Born into extreme poverty in Regensburg, Germany in 1882, Fischer escaped to sea and served in a variety of merchant sail and steam vessels. He finally made his way ashore in New York at the turn of the century where he applied as a model and handyman for the well known American illustrator A.B. Frost.
Frost's influence led Fischer to Paris where he began studying art at the Acadamie Julien (where he barely missed his contemporary, Arthur Briscoe). Supporting himself as racing crew aboard pleasure yachts, he developed the artistic style and creative sense of purpose that became his trademark.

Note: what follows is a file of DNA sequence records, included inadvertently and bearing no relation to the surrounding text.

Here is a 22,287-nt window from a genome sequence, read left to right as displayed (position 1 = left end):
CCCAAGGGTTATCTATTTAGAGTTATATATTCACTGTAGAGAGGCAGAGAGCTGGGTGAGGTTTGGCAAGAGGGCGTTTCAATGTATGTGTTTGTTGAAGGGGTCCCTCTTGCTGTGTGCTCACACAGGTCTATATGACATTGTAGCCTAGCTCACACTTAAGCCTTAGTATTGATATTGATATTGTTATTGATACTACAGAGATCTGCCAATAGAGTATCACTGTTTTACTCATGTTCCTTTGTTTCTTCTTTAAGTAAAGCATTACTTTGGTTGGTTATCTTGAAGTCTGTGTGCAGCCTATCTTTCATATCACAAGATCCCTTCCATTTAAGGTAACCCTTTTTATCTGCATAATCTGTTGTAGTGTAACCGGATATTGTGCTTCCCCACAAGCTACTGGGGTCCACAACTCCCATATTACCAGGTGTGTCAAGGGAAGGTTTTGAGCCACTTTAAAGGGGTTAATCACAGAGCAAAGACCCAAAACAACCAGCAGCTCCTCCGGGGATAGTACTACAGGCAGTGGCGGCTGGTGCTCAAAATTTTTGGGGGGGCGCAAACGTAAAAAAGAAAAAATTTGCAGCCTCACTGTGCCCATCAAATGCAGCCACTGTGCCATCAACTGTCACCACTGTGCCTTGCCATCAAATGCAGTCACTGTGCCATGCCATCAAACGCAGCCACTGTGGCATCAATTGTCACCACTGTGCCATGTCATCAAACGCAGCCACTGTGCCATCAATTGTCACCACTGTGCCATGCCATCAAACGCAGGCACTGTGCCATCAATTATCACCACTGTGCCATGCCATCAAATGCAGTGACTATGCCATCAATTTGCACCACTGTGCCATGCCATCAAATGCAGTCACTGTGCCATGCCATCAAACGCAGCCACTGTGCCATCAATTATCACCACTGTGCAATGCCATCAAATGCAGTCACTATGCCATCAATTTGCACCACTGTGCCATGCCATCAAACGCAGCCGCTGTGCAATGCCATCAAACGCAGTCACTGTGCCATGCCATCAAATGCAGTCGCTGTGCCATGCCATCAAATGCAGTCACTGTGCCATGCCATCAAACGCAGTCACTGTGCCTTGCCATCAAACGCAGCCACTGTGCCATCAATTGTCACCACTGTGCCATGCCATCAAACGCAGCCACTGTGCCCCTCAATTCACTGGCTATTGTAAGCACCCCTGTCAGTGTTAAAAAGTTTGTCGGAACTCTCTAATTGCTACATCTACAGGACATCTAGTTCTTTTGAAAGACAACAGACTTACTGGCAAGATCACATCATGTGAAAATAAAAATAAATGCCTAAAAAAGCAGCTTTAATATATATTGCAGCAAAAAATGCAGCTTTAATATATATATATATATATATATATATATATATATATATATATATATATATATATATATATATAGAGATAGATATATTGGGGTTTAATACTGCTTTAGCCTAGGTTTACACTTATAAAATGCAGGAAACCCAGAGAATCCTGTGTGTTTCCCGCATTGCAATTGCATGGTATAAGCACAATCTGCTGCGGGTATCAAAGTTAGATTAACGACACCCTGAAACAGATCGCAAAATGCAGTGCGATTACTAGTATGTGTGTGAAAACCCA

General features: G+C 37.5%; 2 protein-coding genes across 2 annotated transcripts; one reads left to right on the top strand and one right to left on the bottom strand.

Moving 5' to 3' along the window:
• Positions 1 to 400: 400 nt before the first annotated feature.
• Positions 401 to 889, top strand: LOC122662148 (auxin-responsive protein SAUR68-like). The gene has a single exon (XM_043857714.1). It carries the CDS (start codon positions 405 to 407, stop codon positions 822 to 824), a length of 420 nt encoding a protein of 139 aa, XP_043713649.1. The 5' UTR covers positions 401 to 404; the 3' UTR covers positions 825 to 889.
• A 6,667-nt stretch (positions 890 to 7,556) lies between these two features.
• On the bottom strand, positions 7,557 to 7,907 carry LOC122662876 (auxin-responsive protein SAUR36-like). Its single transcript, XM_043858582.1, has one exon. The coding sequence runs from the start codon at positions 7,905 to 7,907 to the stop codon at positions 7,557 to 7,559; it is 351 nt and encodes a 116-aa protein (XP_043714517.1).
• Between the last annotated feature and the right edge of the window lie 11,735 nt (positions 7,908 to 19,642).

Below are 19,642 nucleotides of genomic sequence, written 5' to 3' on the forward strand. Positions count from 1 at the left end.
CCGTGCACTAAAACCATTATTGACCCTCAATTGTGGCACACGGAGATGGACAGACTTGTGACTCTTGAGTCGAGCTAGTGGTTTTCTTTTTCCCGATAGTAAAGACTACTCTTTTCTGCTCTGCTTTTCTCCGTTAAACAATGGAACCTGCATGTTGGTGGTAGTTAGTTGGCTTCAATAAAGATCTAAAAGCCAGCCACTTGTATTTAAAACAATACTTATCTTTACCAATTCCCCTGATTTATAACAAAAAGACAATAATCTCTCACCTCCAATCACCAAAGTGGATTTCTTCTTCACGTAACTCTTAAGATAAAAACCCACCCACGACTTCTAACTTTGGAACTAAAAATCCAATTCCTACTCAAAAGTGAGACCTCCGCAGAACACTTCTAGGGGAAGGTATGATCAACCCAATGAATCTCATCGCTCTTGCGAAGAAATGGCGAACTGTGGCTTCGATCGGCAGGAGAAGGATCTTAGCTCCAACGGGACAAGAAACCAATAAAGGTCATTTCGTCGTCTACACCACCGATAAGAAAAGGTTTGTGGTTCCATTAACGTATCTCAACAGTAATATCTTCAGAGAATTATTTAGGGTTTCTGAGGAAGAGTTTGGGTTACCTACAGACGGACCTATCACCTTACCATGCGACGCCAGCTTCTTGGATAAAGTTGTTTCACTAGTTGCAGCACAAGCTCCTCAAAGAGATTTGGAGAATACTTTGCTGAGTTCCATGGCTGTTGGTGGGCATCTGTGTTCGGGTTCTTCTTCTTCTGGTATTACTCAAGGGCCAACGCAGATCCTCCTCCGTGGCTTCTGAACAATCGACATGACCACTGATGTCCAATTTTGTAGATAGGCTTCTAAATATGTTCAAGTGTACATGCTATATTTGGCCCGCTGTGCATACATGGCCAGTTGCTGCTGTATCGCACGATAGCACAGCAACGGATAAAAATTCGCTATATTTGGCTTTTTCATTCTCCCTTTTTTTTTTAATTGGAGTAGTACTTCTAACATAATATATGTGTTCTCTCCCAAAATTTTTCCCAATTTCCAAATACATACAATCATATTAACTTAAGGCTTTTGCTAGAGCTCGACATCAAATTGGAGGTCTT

On his return to the United States, he quickly made a great name for himself as an illustrator. Extremely prolific, he produced an immense variety of subjects with uncanny accuracy. But he was best known for his mystical affinity with the very run of the sea and the way of a ship, and in particular the emotions of the men who sailed in them. In this alone he stands above all his peers.